Cloudbusting at the Beijing Olympics:
To prevent rain over the roofless 91,000-seat Olympic stadium that Beijing natives have nicknamed the Bird's Nest, the city's branch of the national Weather Modification Office--itself a department of the larger China Meteorological Administration--has prepared a three-stage program for the 2008 Olympics this August.So they are blasting the skies with silver iodide and frozen CO2 instead of orgone energy, but who can look at that photo and not be reminded of Wilhelm Reich?
First, Beijing's Weather Modification Office will track the region's weather via satellites, planes, radar, and an IBM p575 supercomputer, purchased from Big Blue last year, that executes 9.8 trillion floating point operations per second. It models an area of 44,000 square kilometers (17,000 square miles) accurately enough to generate hourly forecasts for each kilometer.
Then, using their two aircraft and an array of twenty artillery and rocket-launch sites around Beijing, the city's weather engineers will shoot and spray silver iodide and dry ice into incoming clouds that are still far enough away that their rain can be flushed out before they reach the stadium.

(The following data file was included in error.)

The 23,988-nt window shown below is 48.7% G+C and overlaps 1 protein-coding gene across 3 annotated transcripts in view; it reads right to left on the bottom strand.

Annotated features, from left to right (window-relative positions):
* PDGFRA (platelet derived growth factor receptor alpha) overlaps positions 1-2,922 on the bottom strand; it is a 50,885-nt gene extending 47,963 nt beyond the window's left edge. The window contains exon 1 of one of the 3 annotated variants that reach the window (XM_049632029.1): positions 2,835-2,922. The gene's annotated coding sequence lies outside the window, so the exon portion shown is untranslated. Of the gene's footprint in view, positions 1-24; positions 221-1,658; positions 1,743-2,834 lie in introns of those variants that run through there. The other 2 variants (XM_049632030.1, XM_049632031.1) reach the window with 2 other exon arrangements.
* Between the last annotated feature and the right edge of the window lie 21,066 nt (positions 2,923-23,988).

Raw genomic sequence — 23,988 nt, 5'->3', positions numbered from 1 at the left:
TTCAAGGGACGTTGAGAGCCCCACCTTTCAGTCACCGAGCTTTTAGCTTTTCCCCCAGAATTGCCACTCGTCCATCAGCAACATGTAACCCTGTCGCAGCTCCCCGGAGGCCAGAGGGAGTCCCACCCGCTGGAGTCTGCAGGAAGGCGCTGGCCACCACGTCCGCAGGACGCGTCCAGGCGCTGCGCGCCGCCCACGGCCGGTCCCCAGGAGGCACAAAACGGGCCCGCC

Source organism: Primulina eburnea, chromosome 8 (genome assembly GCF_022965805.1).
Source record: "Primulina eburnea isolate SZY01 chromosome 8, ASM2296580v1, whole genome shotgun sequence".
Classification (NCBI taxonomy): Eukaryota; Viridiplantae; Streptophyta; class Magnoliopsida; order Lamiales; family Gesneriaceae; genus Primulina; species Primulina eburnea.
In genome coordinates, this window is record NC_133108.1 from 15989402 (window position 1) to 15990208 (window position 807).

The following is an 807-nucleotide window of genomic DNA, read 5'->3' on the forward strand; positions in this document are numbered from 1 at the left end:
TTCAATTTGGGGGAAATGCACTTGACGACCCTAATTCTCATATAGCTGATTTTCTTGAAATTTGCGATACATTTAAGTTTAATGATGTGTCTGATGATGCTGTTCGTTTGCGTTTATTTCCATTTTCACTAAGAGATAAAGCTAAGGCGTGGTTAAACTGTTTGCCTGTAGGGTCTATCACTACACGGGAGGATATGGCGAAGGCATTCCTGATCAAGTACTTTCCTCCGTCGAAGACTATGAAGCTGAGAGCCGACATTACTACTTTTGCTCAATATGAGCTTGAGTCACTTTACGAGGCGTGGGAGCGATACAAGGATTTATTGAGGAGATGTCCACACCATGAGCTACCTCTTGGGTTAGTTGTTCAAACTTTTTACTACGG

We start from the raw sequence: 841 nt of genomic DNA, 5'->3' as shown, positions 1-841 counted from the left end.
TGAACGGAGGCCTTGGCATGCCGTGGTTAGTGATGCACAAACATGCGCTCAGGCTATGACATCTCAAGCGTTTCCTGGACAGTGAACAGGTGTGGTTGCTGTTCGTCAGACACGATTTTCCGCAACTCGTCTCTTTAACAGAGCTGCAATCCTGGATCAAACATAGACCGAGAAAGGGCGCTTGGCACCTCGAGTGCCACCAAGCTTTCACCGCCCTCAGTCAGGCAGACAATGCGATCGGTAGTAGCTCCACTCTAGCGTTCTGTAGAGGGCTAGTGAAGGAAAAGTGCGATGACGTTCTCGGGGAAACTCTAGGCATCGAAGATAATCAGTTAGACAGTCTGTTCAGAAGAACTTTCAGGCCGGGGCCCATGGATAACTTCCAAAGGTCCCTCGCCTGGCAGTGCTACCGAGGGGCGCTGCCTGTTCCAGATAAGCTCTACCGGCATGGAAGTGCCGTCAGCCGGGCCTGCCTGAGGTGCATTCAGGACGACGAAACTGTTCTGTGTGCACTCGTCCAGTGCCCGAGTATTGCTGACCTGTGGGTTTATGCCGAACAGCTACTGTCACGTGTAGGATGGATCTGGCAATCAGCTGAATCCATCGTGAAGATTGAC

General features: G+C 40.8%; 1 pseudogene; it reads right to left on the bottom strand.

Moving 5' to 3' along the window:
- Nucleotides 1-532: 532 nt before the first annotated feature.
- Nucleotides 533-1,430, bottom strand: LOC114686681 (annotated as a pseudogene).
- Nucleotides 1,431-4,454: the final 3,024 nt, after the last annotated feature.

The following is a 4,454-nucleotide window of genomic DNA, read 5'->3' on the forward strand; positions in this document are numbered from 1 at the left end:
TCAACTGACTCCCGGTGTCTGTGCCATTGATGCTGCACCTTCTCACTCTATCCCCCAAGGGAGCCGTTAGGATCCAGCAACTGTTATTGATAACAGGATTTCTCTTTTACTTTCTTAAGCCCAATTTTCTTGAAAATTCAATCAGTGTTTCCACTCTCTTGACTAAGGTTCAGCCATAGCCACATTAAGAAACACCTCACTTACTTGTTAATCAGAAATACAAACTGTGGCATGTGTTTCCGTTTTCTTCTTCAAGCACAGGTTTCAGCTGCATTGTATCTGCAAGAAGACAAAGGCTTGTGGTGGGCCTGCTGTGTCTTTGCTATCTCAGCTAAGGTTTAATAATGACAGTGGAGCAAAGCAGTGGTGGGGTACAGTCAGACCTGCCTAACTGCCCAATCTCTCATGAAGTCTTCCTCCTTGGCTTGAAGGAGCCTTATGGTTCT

Finally, any rain-heavy clouds that near the Bird's Nest will be seeded with chemicals to shrink droplets so that rain won't fall until those clouds have passed over. Zhang Qian, head of Beijing's Weather Modification Office, explains, "We use a coolant made from liquid nitrogen to increase the number of droplets while decreasing their average size. As a result, the smaller droplets are less likely to fall, and precipitation can be reduced." August is part of Northeast Asia's rainy season; chances of precipitation over Beijing on any day that month will approach 50 percent. Still, while tests with clouds bearing heavy rain loads haven't always been successful, Qian claims that "the results with light rain have been satisfactory."